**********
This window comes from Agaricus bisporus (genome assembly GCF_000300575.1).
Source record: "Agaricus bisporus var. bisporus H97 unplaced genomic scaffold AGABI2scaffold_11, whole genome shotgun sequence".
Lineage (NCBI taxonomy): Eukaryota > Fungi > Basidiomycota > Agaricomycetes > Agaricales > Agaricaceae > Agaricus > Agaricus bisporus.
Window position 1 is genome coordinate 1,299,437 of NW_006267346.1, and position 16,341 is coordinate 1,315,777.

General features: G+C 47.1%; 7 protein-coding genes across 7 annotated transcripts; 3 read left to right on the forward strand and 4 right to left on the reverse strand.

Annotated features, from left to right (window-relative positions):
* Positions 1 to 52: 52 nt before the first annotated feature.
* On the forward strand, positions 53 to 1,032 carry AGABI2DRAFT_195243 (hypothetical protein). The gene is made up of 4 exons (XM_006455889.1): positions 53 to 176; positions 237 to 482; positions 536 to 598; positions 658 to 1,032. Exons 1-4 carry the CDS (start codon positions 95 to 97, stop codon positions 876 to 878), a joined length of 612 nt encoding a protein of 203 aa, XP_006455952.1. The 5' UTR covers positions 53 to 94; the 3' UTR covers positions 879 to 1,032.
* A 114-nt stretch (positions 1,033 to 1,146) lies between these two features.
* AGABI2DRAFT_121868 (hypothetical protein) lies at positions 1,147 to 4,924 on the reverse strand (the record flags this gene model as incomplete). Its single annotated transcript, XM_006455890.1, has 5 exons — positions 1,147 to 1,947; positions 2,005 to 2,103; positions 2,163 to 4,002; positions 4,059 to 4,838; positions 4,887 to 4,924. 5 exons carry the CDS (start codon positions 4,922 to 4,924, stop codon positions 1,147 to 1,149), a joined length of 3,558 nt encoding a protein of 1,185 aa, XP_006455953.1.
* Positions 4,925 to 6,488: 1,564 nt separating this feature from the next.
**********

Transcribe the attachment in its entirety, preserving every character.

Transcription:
This window comes from Agaricus bisporus (genome assembly GCF_000300575.1).
Source record: "Agaricus bisporus var. bisporus H97 unplaced genomic scaffold AGABI2scaffold_11, whole genome shotgun sequence".
Lineage (NCBI taxonomy): Eukaryota > Fungi > Basidiomycota > Agaricomycetes > Agaricales > Agaricaceae > Agaricus > Agaricus bisporus.
Window position 1 is genome coordinate 1,299,437 of NW_006267346.1, and position 16,341 is coordinate 1,315,777.

General features: G+C 47.1%; 7 protein-coding genes across 7 annotated transcripts; 3 read left to right on the forward strand and 4 right to left on the reverse strand.

Annotated features, from left to right (window-relative positions):
* Positions 1 to 52: 52 nt before the first annotated feature.
* On the forward strand, positions 53 to 1,032 carry AGABI2DRAFT_195243 (hypothetical protein). The gene is made up of 4 exons (XM_006455889.1): positions 53 to 176; positions 237 to 482; positions 536 to 598; positions 658 to 1,032. Exons 1-4 carry the CDS (start codon positions 95 to 97, stop codon positions 876 to 878), a joined length of 612 nt encoding a protein of 203 aa, XP_006455952.1. The 5' UTR covers positions 53 to 94; the 3' UTR covers positions 879 to 1,032.
* A 114-nt stretch (positions 1,033 to 1,146) lies between these two features.
* AGABI2DRAFT_121868 (hypothetical protein) lies at positions 1,147 to 4,924 on the reverse strand (the record flags this gene model as incomplete). Its single annotated transcript, XM_006455890.1, has 5 exons — positions 1,147 to 1,947; positions 2,005 to 2,103; positions 2,163 to 4,002; positions 4,059 to 4,838; positions 4,887 to 4,924. 5 exons carry the CDS (start codon positions 4,922 to 4,924, stop codon positions 1,147 to 1,149), a joined length of 3,558 nt encoding a protein of 1,185 aa, XP_006455953.1.
* Positions 4,925 to 6,488: 1,564 nt separating this feature from the next.